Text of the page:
Epithelial tissue response to pathological effects in various age groups. Participation of morphofunctional zones and Src-kinase in this process

Review Article of International Journal of Aging Research Epithelial tissue response to pathological effects in various age groups. Participation of morphofunctional zones and Src-kinase in this process Tatiana Yavisheva1*, PhD, ScD and Sergey Shcherbakov2, PhD, ScD 1,2JSC “R-Pharm”, scientific laboratory of mechanisms of stem cells regulation, Moscow, Russian Federation The response of human organism tissues to various pathological effects depends to a large extent on the presence of the total amount of key protein in the organism - Src-kinase and the ratio of its active part to inactive. With a sharp preponderance of an inactive portion of this protein over the active, the proliferative activity of cells is suppressed, and with a significant preponderance of the active part, proliferation is inadequately increased. The amount of this protein is embedded in embryogenesis and individually in each person. In the age aspect, a decrease in the Src-kinase content in the human organism is observed. The epithelial tissue of two age groups: 20-40 and 75 years and older responds most acutely to pathological effects, including the entering of viruses, since in 20-40 years the number of Src-kinase is the greatest in relation to other age groups, and in 75 years and older - the least, which causes a decrease in the reactivity of organism tissues or, conversely, hyperactivity. Keywords: Epithelial response; Labile groups 20-40 and 75 years and older; Pathological effects; Src-kinase ...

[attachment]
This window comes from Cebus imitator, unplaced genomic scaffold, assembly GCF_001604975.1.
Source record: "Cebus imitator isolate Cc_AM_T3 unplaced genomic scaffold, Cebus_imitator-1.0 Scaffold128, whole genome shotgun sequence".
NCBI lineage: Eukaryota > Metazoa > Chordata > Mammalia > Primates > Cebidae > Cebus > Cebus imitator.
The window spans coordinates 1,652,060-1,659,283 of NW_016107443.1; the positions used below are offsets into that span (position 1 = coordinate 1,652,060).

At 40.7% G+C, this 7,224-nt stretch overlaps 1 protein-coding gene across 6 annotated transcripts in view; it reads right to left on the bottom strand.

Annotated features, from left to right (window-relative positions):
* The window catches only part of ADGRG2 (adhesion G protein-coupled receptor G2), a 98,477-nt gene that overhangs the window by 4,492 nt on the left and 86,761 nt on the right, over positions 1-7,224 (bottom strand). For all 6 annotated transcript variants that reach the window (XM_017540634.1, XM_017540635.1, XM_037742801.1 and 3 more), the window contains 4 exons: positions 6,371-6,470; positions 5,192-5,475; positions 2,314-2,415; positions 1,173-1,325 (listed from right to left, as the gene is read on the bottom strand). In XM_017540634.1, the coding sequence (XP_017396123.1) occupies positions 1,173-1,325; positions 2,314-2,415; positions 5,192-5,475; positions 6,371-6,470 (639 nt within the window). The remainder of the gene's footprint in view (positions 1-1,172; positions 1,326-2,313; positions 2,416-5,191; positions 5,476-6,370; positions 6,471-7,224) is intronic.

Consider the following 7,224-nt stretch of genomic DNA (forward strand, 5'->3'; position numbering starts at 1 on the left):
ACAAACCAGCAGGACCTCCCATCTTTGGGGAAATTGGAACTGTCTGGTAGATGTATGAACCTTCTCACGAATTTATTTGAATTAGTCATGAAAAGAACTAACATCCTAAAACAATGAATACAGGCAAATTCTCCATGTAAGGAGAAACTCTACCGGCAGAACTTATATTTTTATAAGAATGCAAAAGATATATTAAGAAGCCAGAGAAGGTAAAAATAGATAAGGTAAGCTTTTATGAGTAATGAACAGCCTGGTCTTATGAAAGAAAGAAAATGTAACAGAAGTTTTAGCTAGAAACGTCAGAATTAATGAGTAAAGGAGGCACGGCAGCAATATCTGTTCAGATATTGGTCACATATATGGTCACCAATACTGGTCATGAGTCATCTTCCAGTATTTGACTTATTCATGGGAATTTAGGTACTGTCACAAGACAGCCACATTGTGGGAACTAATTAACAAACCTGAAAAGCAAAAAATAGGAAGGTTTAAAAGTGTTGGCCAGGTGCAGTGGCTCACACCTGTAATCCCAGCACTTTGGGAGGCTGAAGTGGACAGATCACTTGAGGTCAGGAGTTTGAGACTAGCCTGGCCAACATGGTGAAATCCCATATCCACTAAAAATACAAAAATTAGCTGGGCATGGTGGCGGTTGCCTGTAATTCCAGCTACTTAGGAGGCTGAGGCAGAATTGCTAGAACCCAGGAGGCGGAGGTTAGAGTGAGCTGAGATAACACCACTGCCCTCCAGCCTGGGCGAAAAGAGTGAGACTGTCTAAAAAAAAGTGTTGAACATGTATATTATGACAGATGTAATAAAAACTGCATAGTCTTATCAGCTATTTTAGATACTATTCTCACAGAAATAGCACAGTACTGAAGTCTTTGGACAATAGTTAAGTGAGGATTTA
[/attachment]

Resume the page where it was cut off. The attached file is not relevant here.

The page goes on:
Older Adults’ Engagement in Mindfulness Practices

Research Article of International Journal of Aging Research Older Adults’ Engagement in Mindfulness Practices Neha Shivhare1, David Kaufman2 1City University of Seattle 2Simon Fraser University There is substantial evidence to suggest that mindfulness practices positively affect older adults’ physical, emotional, and cognitive wellbeing. However, there is still little information available about the interest and inclination among older adults for performing mindfulness-related exercises. We conducted a survey study aimed at exploring the prevalence of older adults engaged in such activities. Data were collected from 174 older adults (Males: 48; Females:126) who responded using a self-constructed survey, and analyzed using SPSS. Results indicate that almost two-thirds of older adult respondents engage in at least one mindfulness practice and almost a third engage in more than one, with meditation, deep breathing, and yoga being the most prevalent. Keywords: Older Adults’ Engagement; Mindfulness Practices ...

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international journal of aging research